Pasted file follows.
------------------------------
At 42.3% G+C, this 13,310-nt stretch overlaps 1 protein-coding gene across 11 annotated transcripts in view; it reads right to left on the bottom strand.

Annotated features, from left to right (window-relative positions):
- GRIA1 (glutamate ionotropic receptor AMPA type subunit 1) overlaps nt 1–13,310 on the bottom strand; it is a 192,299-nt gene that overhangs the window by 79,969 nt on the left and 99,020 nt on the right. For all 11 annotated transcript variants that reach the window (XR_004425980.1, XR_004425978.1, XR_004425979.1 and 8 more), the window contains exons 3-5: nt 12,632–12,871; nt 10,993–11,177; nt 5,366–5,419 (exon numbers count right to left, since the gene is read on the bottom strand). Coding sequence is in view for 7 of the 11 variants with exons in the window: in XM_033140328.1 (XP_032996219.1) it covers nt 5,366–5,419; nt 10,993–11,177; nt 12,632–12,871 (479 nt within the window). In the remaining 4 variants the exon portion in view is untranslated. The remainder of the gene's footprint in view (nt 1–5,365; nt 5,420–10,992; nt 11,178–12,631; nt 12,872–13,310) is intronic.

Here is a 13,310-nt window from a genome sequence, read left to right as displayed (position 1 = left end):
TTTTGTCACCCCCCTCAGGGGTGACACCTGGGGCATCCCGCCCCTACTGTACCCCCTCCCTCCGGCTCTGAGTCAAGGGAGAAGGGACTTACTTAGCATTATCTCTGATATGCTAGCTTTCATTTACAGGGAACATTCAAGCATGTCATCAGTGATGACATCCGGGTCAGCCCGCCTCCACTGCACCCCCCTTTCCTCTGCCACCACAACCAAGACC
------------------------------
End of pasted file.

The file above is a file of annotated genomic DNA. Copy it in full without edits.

At 42.3% G+C, this 13,310-nt stretch overlaps 1 protein-coding gene across 11 annotated transcripts in view; it reads right to left on the bottom strand.

Annotated features, from left to right (window-relative positions):
- GRIA1 (glutamate ionotropic receptor AMPA type subunit 1) overlaps nt 1–13,310 on the bottom strand; it is a 192,299-nt gene that overhangs the window by 79,969 nt on the left and 99,020 nt on the right. For all 11 annotated transcript variants that reach the window (XR_004425980.1, XR_004425978.1, XR_004425979.1 and 8 more), the window contains exons 3-5: nt 12,632–12,871; nt 10,993–11,177; nt 5,366–5,419 (exon numbers count right to left, since the gene is read on the bottom strand). Coding sequence is in view for 7 of the 11 variants with exons in the window: in XM_033140328.1 (XP_032996219.1) it covers nt 5,366–5,419; nt 10,993–11,177; nt 12,632–12,871 (479 nt within the window). In the remaining 4 variants the exon portion in view is untranslated. The remainder of the gene's footprint in view (nt 1–5,365; nt 5,420–10,992; nt 11,178–12,631; nt 12,872–13,310) is intronic.

Here is a 13,310-nt window from a genome sequence, read left to right as displayed (position 1 = left end):
TTTTGTCACCCCCCTCAGGGGTGACACCTGGGGCATCCCGCCCCTACTGTACCCCCTCCCTCCGGCTCTGAGTCAAGGGAGAAGGGACTTACTTAGCATTATCTCTGATATGCTAGCTTTCATTTACAGGGAACATTCAAGCATGTCATCAGTGATGACATCCGGGTCAGCCCGCCTCCACTGCACCCCCCTTTCCTCTGCCACCACAACCAAGACC